Most of this stuff is not PHP specific, and Python or Ruby or Java or .NET developers can use the tools in this talk.
Slides are at http://talks.php.net/show/confoo10
“My name is Rasmus, I’ve been around for a long time. I’ve been doing this web stuff since 1992/1993.”
“Generally performance is not a PHP problem.” Webservers not config’d, no expire headers on images, no favicon.
Before you do anything else install an opcode cache like APC. WordPress really likes this type of caching, see this slide for the results. Set the timezone, to make sure conversions aren’t being done all the time.
Make sure you are cpu-bound, NOT I/O bound. Otherwise, speed up the I/O.
Then strace your webserver processs. There are common config issues that you can spot in your strace code. grep for ENOENT which shows you “No such file or directory” errors.
AllowOverride None to turn off .htaccess for every directory, just read settings once from your config file….(unless you’re an ISP).
Make sure DirectoryIndex is set appropriately, watch your include_path. All this low-hanging fruit has examples on the common config issues slide.
In strace output check the open() calls. Conditional includes, function calls that include files, etc. need runtime context before knowing what to open. In the example, every request checks to see if we have the config file, once we have config’d we can get rid of that stuff. Get rid of all the conditionals and hard-code “include wp-config.php”. Examples are on the slide.
His tips to change:
Conditional config include in wp-load.php (as just mentioned)
Conditional did-header check in wp-blog-header.php
Don’t call require_wp_db() from wp-settings.php
Remove conditional require logic from wp_start_object_cache
Then check strace again, now all Rasmus sees is theming and translations, which he decided to keep, because that’s the good benefit of WordPress – Performance is all about costs vs. flexibility. You don’t want to get rid of all of your flexibility, but you want to be fast.
Set error_reporting(-1) in wp-settings.php to catch all warnings — warnings slow you down, so get rid of all errors. PHP error handling is very slow, so getting rid of errors will make you faster.
Now dive into the PHP executor, by installing XDebug.
Check xhprof – Facebook open sourced this about a year ago, it’s a PECL extension. The output is pretty cool, try it on your own site, Rasmus does show you how to use it. It shows you functions sorted by the most expensive to the least expensive.
For example, use $_SERVER[REQUEST_TIME] instead of time(). Use pconnect() if MySQL can handle the amount of webserver connections that will be persistent, etc.
After you have changed a lot of the stuff above, benchmark again with siege to see how much faster you are. In this case there is not much gained so far.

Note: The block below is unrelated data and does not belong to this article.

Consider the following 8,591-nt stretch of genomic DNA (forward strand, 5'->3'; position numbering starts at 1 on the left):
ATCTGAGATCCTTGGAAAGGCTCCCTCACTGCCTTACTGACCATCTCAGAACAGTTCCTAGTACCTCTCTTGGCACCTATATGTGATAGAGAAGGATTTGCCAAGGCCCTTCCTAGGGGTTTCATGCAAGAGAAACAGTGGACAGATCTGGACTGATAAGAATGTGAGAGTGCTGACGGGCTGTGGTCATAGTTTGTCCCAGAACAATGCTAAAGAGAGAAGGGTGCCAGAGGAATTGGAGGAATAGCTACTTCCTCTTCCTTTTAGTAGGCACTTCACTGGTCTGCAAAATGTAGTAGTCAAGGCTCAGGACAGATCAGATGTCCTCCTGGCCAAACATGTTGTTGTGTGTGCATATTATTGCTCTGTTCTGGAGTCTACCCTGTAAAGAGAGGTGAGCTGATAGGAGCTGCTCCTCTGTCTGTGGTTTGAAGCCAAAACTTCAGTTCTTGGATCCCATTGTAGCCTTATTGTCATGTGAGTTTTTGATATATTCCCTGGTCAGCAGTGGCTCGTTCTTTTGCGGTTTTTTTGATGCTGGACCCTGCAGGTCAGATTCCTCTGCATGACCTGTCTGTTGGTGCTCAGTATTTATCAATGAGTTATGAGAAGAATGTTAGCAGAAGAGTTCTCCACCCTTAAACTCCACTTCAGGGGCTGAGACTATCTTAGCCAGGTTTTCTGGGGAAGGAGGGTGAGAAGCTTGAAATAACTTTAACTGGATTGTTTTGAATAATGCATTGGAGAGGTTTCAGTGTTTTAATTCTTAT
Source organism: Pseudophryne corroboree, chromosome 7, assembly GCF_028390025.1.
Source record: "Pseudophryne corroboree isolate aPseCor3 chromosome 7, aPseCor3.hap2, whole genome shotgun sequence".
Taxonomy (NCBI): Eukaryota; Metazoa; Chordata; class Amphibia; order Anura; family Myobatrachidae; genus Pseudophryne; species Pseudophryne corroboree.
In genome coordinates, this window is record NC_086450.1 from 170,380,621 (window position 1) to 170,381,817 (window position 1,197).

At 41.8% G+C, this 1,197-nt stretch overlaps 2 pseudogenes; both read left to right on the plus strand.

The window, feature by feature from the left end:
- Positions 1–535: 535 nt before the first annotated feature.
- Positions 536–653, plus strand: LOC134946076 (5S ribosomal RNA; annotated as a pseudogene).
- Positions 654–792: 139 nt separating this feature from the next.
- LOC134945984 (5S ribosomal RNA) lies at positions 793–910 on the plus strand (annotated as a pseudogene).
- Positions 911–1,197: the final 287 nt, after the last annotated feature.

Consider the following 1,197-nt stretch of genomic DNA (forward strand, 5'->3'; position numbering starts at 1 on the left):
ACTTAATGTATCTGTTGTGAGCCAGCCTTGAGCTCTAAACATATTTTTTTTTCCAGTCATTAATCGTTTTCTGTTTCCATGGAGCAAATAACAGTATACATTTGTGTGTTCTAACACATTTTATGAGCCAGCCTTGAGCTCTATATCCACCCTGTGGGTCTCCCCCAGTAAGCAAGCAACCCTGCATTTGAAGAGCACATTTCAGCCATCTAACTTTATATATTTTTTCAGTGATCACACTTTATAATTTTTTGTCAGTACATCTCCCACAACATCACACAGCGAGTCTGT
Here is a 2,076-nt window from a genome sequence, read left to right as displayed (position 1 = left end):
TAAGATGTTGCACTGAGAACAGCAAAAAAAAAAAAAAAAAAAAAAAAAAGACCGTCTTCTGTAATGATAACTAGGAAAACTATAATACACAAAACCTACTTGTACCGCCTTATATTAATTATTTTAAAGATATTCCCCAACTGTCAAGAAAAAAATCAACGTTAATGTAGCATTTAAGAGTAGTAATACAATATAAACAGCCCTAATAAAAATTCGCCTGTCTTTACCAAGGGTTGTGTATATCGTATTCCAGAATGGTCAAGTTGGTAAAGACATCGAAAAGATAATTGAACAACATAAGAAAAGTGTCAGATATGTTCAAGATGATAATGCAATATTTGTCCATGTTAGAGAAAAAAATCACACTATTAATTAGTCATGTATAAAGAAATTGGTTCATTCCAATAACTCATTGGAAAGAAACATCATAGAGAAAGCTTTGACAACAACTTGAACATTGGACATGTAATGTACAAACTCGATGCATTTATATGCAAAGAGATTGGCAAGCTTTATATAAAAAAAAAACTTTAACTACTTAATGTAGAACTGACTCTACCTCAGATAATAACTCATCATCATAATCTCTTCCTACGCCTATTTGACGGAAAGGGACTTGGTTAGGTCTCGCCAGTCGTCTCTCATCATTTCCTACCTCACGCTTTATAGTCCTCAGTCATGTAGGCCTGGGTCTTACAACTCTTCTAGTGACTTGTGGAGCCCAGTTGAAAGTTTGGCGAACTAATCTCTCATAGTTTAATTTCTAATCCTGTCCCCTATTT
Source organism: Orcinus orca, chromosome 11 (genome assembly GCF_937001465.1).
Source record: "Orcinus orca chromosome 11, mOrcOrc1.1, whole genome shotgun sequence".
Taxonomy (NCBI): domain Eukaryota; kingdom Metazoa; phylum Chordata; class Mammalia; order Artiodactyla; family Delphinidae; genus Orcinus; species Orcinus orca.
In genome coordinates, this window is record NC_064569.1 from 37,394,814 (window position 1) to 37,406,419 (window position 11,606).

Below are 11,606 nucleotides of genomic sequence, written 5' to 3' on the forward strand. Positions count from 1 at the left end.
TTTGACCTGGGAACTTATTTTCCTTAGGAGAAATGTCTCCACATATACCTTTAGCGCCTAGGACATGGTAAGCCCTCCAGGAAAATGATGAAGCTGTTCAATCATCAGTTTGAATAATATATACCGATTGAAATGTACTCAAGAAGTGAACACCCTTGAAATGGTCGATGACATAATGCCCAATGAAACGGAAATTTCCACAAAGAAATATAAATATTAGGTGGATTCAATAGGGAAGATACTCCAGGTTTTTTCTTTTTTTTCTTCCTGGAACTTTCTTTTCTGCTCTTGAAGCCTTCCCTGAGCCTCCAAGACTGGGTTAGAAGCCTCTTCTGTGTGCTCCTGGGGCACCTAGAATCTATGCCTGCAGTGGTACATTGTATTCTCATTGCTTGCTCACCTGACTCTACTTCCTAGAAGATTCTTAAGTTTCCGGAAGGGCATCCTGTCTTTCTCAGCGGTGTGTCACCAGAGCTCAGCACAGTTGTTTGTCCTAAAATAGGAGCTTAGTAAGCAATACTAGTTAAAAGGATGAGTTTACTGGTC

So keep going….the blogroll is very slow — Rasmus gets rid of it by commenting out in the sidebar.php file. I’d like to see something to make it “semi-dynamic” — that is, make it a static file that can be re-generated, since you might want the blogroll but links are not changed every second…..
At this point we’re out of low-hanging fruit.
HipHop is a PHP to C++ converter & compiler, including a threaded, event-driven server that replaces apache. Rasmus’ slide says “WordPress is well-suited for HipHop because it doesn’t have a lot of dynamic runtime code. This is using the standard WordPress-svn checkout with a few tweaks.”
Then, of course, benchmark again.
The first time you compile WordPress with HipHop, you give it a list of files to add to the binary, it will complain about php code that generate file names, so you do have to fix that kind of stuff. There’s a huge mess of errors the first time you run it (“pages and pages”), and Rasmus had to patch HipHop (and WordPress) but the changes in HipHop have been put back into HipHop, so you should be good for the most part.
Check out the errors, lots of them show logical errors like $foo.”bar” instead of $foo.=”bar” and $foo=”bar” instead of $foo==”bar” in an if statement. Which of course is nice for your own code, to find those logical errors.
(WordPress takes in a $user_ID argument and immediately initializes a global $user_ID variable, which overwrites the argument passed in, so you can change the name of the argument passed in….)
You can also get rid of some code, things that check for existence of the same thing more than once. So it will take a bit of tweaking, but it’s worth it.
There are limitations to HipHop, for example:
- It doesn’t support any of the new PHP 5.3 language features
- Private properties don’t really exist under HipHop. They are treated as if they are protected instead.
- You can’t unset variables. unset will clear the variable, but it will still be in the symbol table.
- eval and create_function are limited
- Variable variables $$var are not supported
- Dynamic defines won’t work: define($name,$value)
- get_loaded_extensions(), get_extension_funcs(), phpinfo(), debug_backtrace() don’t work
- Conditional and dynamically created include filenames don’t work as you might expect
- Default unix-domain socket filename isn’t set for MySQL so connecting to localhost doesn’t work
and HipHop does not support all extensions — see the list Rasmus has of extensions HipHop supports.
Then Rasmus showed an example using Twit (which he wrote) including the benchmarks. He shows that you can see what’s going on, like 5 MySQL calls on the home page and what happens when you don’t have a favicon.ico (in yellow).
In summary, “performance is all about architecture”, “know your costs”.
Be careful, because some tools (like valgrind and xdebug) you don’t want to put it on production systems, you could capture production traffic and replay it on a dev/testing box, but “you just have to minimize the differences and do your best”.
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